The death of two Americans serving in Israel’s military in this weekend’s fighting with Hamas in Gaza is not the first time Americans have died while serving in foreign militaries.
Max Steinberg, 24, of California, and Nissim Sean Carmeli, 21, of Texas, were serving in the Israeli army when they died along with 11 other Israeli soldiers over the weekend. At least 60 Palestinians were also killed.
“All of them have joint citizenship,” Maya Kadosh, Israel’s Houston-based deputy consul to the Southwest United States, told The New York Times. “They are very proud. They are not less American when they serve in the army. They are more American. They feel they protect the values of the place they came from, and they also protect the values of the state of Israel.”
Steinberg and Carmeli were not alone in Israel. Today, the Jewish state has one of the largest number of Americans serving in its military, with roughly 1,000 Americans who did not grow up there serving, said Israeli Defense Force (IDF) spokeswoman Lt. Libby Weiss. In total, it has about 4,000 non-Israeli-born troops.
While Israel is a bit of a special case—foreign-born Jews often serve in the Israeli military thanks to that country’s right of return—three other militaries either actively recruit Americans or are open to them. Australia and New Zealand both have programs to fill spots in their militaries by active-duty or veteran service members, and the French Foreign Legion is legendary for taking almost anyone who shows up at their recruitment offices outside Paris. (Sgt. Bowe Bergdahl reportedly tried to join the Legion before enlisting in the U.S. Army.)
But estimating the number of Americans serving in foreign militaries is fiendishly difficult, since it includes both U.S. citizens serving in the aforementioned militaries and dual-citizens serving in the militaries of the other countries. A State Department official said the department doesn’t track who is serving in foreign armies.
Dual citizenship can sometimes complicate things for traveling Americans, though. There have been several instances of 18-year-old men vacationing in ye olde country and then finding out they’re responsible for national service there. In 2004, a Korean-American man, born in the United States, was teaching English outside Seoul when he was drafted into the South Korean army for two years after he failed to fill out his paperwork renouncing his Korean citizenship before his 18th birthday. He was stopped while trying to return to the U.S. and conscripted.
While forced conscription of Americans is rare, the practice of volunteering has a storied history. Before the United States joined the Allies in WWI, a number of Americans joined the Canadian army to get in on the action. During the 1930s, the Abraham Lincoln Brigade in the Spanish Civil War was made up exclusively of Americans fighting against the fascists. By the time of Pearl Harbor, more than 6,000 U.S. citizens were serving in the Royal Canadian Air Force and 10,000 in the Canadian Army, according to Col. Stanley W. Dzuiban, author of Military Relations Between the United States and Canada, 1939-1945.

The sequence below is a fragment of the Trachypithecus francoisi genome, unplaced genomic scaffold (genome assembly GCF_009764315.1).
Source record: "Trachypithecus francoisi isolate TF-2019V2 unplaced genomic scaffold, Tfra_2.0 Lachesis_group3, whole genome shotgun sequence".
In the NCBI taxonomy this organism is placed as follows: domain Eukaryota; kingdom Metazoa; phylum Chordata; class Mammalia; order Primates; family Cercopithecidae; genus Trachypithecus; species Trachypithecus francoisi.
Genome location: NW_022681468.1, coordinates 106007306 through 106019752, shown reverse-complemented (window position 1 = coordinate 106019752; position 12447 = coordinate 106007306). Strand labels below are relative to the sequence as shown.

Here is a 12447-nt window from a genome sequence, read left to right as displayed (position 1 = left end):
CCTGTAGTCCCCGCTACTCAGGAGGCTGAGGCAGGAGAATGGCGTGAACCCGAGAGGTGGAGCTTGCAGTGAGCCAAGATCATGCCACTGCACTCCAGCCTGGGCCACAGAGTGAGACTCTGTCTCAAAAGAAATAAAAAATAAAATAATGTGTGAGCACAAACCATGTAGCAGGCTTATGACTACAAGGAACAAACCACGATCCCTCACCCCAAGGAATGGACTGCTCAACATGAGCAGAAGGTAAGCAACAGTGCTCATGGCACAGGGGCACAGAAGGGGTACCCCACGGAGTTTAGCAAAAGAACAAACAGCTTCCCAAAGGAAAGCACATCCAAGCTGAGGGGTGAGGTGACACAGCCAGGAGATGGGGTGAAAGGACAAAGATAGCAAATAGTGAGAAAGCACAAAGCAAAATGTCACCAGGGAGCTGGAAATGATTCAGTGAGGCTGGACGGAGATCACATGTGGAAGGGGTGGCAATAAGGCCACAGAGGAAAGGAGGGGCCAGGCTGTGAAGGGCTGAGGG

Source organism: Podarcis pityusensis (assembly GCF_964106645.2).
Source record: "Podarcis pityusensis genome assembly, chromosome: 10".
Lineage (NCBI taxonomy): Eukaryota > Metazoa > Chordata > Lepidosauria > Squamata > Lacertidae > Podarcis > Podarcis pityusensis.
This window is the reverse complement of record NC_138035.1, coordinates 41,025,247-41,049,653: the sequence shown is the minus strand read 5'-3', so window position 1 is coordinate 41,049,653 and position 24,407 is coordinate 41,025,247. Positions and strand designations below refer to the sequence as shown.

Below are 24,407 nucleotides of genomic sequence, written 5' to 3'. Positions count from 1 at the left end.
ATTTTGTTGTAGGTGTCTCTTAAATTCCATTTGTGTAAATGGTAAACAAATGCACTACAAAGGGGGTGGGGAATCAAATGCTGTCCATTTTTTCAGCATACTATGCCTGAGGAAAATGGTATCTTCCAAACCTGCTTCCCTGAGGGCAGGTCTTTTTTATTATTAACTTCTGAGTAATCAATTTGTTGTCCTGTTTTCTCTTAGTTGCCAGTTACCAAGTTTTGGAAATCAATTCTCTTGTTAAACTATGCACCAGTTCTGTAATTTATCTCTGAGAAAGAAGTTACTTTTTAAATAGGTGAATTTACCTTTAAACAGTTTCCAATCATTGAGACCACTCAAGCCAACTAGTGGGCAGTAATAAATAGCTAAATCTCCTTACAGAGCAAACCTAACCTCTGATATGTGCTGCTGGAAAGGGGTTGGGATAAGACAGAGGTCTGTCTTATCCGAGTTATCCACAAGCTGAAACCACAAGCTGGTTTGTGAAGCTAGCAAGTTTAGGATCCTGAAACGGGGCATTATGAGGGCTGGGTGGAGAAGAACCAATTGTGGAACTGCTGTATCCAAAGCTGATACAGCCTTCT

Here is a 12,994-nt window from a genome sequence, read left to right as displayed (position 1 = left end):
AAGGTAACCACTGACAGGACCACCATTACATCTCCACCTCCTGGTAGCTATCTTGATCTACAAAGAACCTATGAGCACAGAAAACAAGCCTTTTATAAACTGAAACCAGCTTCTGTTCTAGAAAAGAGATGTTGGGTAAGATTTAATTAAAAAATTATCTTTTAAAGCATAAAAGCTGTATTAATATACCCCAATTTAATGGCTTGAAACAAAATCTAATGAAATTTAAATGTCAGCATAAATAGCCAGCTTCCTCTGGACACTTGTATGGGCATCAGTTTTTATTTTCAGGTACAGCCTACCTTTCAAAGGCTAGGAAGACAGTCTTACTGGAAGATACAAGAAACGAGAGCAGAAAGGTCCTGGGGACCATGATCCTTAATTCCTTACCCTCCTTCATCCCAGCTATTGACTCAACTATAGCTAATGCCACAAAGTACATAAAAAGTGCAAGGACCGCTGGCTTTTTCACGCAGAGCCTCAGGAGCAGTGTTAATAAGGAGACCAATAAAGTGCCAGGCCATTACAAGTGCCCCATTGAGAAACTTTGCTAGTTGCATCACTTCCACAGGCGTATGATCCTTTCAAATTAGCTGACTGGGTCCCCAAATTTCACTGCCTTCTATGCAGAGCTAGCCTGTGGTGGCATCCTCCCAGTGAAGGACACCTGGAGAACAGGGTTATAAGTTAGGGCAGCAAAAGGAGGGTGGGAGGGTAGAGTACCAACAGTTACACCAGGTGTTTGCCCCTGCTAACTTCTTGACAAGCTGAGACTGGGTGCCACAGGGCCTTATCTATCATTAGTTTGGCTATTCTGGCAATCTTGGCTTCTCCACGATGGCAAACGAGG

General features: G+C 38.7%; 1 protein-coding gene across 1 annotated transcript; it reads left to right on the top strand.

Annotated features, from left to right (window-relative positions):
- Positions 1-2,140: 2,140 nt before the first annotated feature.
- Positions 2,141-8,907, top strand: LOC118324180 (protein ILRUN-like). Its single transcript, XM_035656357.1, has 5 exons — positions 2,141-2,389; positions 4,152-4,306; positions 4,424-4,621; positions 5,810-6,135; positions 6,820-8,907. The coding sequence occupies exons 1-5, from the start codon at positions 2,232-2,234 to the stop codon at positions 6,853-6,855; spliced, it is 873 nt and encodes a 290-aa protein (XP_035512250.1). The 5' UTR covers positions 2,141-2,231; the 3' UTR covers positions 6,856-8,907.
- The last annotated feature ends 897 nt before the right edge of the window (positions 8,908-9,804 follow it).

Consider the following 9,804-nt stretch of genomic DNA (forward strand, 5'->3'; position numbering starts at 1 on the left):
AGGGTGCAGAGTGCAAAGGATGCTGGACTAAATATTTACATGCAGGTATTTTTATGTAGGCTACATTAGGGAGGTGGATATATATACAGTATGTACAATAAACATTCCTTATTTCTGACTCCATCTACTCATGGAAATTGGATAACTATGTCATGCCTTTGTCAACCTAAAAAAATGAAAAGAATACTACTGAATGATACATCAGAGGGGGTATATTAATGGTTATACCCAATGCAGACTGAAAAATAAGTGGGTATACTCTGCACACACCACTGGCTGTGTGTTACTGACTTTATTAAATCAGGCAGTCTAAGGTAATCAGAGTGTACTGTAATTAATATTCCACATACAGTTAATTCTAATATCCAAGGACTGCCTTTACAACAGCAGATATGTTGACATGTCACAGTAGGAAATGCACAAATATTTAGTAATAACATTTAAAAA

For the most part, this is all legal. Prior to 1967, Americans risked losing their citizenship if they joined a foreign military or even voted in a foreign election. That year, the Supreme Court decision in Afroyim v. Rusk established that citizenship is a constitutional right and can’t be stripped involuntarily. So, you’re free to join up with whatever military that will take you, as long as you don’t engage in active hostilities against the U.S. What is illegal is recruiting within the U.S. So, traveling to Israel to join is OK, but the IDF won’t be setting up next to the U.S. Army recruiting station in Times Square any time soon.
Of course, non-state actors, such as al Qaeda, ISIS, the FSA, Libyan rebels, etc. accept Americans, but that’s frowned upon by the State Department.
One peril while serving in a foreign military: the possibility of committing war crimes. Chuckie Taylor, son of Liberian warlord Charles Taylor, was an American citizen who was convicted in 2008 in Florida for torture in the Liberian civil war. He was the first American convicted on U.S. soil for crimes against humanity in another country.
And let’s not even get into the case of John Walker Lindh, the “American Taliban,” currently serving time after being captured in Afghanistan in 2001. His family argued in his trial that he only joined a foreign military, the Taliban, and didn’t intend to fight the U.S., but that didn’t fly.
The U.S. military likewise is open to non-citizens, with all active-duty personnel able to file for citizenship immediately and receive expedited treatment from the U.S. Citizenship and Immigration Services. From September 2002 to May 2013, almost 90,000 members of the Armed Forces gained citizenship.